Illegal dumping on the rise, impacting training at JBLM

VIDEO: Illegal dumping on the rise, impacting training at JBLM

PIERCE COUNTY, Wash. — Mattresses, plastic bottles, paint cans and more can be spotted in piles of illegally dumped trash in Pierce County.

“It’s really, really gross, it’s dangerous, there’s needles, there’s sharp glass, pointy objects,” said Sgt. Darren Moss, Pierce County Sheriff’s Department.

It’s hard to drive through Pierce County without spotting a pile of illegally dumped trash.

Content Continues Below

“It’s everywhere, and it’s getting worse. Just this morning, we had a stack of pallets dumped in our parking lot,” said Chris Phibbs.

Moss said it’s a constant battle that the county’s spending precious time, money and resources to clean up.

“The taxpayers are footing the bill,” he said. “It might not be so expensive to dump it, but it’s expensive to pay people to come and clean it. It’s all hazardous stuff because there’s needles, there’s batteries, there’s motor oil.”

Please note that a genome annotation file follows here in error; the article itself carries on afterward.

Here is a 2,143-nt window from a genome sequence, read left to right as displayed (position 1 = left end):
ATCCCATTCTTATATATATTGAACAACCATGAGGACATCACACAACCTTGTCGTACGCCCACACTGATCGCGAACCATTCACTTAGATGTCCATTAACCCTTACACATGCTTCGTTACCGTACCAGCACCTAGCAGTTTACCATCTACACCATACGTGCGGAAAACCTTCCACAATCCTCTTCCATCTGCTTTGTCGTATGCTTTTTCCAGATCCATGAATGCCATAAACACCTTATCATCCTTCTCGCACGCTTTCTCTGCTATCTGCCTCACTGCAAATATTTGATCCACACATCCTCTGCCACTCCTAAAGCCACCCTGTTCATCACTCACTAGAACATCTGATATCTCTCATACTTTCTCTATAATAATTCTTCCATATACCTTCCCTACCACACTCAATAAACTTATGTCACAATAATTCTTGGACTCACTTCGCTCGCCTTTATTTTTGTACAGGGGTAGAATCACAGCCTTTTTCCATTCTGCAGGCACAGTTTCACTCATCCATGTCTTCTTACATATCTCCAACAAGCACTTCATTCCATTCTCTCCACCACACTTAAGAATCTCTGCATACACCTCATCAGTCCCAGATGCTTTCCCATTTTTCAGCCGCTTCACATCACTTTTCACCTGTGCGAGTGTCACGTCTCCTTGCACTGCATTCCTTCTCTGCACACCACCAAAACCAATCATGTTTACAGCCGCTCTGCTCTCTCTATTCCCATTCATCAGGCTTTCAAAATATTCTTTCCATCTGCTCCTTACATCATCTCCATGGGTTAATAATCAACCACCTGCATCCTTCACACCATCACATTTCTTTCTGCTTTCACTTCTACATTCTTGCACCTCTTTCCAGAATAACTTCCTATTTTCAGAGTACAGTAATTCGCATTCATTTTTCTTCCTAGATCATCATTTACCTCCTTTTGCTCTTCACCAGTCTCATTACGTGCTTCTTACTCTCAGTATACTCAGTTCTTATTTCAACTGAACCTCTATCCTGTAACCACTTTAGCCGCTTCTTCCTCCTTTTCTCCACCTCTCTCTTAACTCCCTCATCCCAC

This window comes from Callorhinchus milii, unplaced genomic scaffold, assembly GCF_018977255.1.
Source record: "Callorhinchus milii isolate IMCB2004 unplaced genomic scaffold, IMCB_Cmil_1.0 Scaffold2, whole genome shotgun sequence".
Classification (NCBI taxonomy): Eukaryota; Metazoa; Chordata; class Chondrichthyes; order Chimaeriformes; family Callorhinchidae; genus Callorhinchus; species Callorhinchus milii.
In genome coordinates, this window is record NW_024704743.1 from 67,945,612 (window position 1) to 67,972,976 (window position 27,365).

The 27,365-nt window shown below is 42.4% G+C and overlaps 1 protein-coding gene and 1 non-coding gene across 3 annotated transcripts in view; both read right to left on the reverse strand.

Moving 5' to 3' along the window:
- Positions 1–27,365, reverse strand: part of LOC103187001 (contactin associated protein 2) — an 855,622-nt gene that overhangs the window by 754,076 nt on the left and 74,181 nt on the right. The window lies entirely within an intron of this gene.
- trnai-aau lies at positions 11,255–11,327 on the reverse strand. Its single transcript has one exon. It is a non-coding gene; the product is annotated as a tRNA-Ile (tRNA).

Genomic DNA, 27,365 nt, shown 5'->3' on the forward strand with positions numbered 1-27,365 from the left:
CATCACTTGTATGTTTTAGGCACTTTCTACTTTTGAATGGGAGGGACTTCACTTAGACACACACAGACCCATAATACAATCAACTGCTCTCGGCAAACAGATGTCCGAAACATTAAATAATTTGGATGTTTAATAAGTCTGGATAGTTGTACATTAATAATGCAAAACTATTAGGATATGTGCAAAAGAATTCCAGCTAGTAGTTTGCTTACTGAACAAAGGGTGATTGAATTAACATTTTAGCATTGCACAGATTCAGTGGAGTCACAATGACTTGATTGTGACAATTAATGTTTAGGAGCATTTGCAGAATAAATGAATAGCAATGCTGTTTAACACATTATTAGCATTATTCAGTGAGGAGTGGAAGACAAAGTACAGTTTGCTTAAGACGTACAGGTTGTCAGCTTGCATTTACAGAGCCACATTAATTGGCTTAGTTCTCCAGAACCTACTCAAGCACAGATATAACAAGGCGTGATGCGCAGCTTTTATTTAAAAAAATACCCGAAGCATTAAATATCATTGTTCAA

People ditch trash, couches, cars, construction materials, RVs and boats.

“They don’t care, and they’re narcissists,” said Phibbs.

Over the weekend, someone dumped a 60-foot single wide mobile home in Roy.

“If you want to love your city, like I do, I was born and raised here, and it’s not good. I don’t like it at all,” said Phibbs.

It’s also a constant issue at Joint Base Lewis-McChord.

Soldiers recently picked up 128 tons of illegally dumped junk. It’s dangerous, it’s impacting military training, and clean up at JBLM costs taxpayers $500,000 a year.

Crews are adding concrete barriers and signs to the base to try to keep people out, but many worry the mounting messes littering yards and streets won’t be stopped.

“If they don’t get caught, they’re going to keep doing it,” said Phibbs.

If caught, people can be fined up to $5,000 and be required to pay for cleanup costs, which start at $500.